The Dreamwave More than Meets the Eye guide provides yet another method of infusion. According to the guide, in Dreamwave continuity, Transformers generally begin life as a skeletal mass of partially formed circuits—a Protoform. These are kept in stasis pods filled with nurturing nutrient gel. They can be built to certain specifications or be fairly general, allowing the robot to form naturally upon introduction of a spark. Sparks, and hence life, usually come from the Matrix, *BUT*, if the Matrix is absent, life can be granted by attuning the protoform to an energy wavelength similar to the Matrix and then applying a concentrated burst of energon. This alternative is rarely used, as it is extremely resource-consumptive, requiring restrictively high amounts of energon.
The Movie continuities Allspark works by infuson as well, just on an even more impressive scale. It is capable of infusing any inanimate machine with life and simultaniously altering its structure so that it is capable of transforming into a cybertronian-style robot.
Though not quite the same as reproduction, a copy of the mind or essence of a previously living Transformer may be introduced into a new body and, through some vague process, return that Transformer to life. This occurs when Starscream creates the Combaticons in the G1 cartoon, and in the comic when Prime uses copies of the minds of existing Cybertronians to create the second-series Autobot cars on Earth. Another example from the comic occurs when Optimus Prime himself is returned to life merely by inputting a human's floppy disk copy of his mind into a new body.
In his ending to the Beast Wars: Transmetals video game, Ravage uses "a prototype cloning device, based on transreplication technology" to clone the deactivated G1 Decepticons on the Ark into new protoform bodies, thus reviving them without altering the timeline (and erasing himself) by effectively doubling each robot.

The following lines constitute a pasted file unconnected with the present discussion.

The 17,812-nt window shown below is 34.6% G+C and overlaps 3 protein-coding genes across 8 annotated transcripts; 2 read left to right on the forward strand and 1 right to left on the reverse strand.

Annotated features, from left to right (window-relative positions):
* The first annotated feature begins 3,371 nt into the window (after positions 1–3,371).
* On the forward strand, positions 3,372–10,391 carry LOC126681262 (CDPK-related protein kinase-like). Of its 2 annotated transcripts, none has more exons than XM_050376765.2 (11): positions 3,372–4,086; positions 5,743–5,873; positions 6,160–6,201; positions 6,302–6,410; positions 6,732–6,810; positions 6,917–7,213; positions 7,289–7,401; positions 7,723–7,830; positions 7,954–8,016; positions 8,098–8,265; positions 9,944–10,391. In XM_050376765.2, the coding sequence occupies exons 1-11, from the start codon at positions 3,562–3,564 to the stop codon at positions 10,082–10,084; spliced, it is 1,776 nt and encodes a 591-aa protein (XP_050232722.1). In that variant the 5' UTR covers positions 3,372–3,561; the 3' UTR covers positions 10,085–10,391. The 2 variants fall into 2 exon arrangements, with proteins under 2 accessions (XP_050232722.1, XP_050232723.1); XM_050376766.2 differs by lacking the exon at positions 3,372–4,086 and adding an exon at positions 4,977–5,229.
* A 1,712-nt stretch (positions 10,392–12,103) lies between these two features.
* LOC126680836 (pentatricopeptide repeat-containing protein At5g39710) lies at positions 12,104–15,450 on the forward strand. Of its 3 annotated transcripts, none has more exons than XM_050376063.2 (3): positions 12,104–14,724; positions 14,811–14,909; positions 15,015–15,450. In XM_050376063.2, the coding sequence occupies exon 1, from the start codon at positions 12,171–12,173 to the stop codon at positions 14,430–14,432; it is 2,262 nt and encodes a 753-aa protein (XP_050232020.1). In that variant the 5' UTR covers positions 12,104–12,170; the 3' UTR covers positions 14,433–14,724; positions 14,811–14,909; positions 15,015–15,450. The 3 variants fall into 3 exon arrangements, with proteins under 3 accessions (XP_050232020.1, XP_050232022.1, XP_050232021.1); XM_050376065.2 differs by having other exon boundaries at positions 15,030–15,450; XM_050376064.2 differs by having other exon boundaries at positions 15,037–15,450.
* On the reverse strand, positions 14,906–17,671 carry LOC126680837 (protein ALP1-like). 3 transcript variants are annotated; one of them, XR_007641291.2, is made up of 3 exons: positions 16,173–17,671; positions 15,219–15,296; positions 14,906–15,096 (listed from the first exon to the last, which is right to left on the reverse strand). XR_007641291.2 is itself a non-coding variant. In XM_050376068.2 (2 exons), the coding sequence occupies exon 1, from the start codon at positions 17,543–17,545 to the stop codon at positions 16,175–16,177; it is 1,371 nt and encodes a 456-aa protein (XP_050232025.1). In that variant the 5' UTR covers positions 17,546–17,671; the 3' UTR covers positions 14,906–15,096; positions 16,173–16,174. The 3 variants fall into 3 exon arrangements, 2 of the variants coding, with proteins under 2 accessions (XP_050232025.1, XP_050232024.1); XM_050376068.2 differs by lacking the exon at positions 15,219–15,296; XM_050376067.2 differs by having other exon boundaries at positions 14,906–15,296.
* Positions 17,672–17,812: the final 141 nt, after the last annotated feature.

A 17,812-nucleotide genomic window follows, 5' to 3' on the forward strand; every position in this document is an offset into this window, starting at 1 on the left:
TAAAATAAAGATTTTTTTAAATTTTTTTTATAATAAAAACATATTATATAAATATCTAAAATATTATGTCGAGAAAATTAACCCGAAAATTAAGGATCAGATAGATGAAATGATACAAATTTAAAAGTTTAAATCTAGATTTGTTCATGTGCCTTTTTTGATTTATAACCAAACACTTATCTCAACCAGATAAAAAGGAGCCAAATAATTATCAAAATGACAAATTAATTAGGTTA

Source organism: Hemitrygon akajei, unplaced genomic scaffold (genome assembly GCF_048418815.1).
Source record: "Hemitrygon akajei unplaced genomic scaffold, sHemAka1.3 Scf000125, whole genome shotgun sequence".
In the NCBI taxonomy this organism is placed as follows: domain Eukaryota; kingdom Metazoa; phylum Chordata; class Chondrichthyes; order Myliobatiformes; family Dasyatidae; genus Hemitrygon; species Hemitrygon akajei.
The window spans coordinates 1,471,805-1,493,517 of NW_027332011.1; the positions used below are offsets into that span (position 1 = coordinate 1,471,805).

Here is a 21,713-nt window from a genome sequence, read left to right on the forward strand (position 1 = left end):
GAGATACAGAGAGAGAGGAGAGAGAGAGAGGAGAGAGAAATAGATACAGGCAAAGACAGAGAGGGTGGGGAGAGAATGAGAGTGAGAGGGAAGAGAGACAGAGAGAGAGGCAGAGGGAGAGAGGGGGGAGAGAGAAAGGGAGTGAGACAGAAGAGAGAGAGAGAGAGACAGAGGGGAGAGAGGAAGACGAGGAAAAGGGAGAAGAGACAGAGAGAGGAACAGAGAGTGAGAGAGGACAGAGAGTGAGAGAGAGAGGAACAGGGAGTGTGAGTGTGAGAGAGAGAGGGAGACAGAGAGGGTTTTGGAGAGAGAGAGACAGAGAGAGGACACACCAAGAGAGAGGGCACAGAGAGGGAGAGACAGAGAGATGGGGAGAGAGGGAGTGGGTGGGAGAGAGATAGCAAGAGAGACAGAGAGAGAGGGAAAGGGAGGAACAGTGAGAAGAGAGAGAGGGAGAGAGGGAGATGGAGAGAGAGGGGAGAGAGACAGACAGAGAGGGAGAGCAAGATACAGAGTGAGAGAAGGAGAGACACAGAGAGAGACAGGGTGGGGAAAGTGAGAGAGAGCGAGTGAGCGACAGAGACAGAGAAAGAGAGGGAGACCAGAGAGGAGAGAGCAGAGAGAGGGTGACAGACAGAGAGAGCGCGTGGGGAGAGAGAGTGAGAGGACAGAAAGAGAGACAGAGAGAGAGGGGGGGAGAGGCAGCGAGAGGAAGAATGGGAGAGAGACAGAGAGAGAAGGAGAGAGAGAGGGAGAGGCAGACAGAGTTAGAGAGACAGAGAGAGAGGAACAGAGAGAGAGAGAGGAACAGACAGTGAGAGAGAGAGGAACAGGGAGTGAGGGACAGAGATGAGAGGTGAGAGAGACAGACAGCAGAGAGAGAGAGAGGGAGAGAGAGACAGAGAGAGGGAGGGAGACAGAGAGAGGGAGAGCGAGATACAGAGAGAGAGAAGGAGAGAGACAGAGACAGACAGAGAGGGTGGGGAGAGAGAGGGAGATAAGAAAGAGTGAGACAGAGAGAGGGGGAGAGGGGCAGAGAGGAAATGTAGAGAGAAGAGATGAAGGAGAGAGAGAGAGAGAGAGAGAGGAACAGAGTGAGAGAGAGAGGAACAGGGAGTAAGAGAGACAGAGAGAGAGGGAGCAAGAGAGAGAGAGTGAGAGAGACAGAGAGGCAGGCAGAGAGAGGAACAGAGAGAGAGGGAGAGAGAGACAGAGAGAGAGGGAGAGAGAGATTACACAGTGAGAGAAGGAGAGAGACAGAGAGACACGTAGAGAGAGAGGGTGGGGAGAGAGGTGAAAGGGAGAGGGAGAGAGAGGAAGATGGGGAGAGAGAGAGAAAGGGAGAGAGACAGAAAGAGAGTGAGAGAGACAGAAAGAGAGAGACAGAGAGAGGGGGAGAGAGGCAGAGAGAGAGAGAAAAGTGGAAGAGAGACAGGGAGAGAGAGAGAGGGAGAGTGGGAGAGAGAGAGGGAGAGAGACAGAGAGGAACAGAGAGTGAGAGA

This is included as a means of reproduction because it seems likely from the dialogue that the Autobot cars created via copied minds by Prime on Earth still existed on Cybertron when he left, meaning that if they survived the intermediate 4 million years, two of each of these individuals now exist.
In the Unicron Trilogy story "Linkage", Redline and Falcia combine energy from their spark frames in order to create a new body for the mind/soul of Twirl to inhabit after her Mini-Con storage panel is destroyed in battle. This leads to an interesting relationship between Twirl and Falcia. (See "Familial relationships", below.)
The Transformers: Generation 2 comic introduced the concept of asexual "budding". Bubbles and lesions of apparently liquid metal form on a robot's chest, accompanied by energy discharge. The process grows more intense, until a large mass of liquid metal bursts free from the chest and slowly forms into a protoform-like blank figure, and then solidifies into a full Transformer. Illustrations suggest that this is something of a communal event, with others surrounding the budding robot in a circle.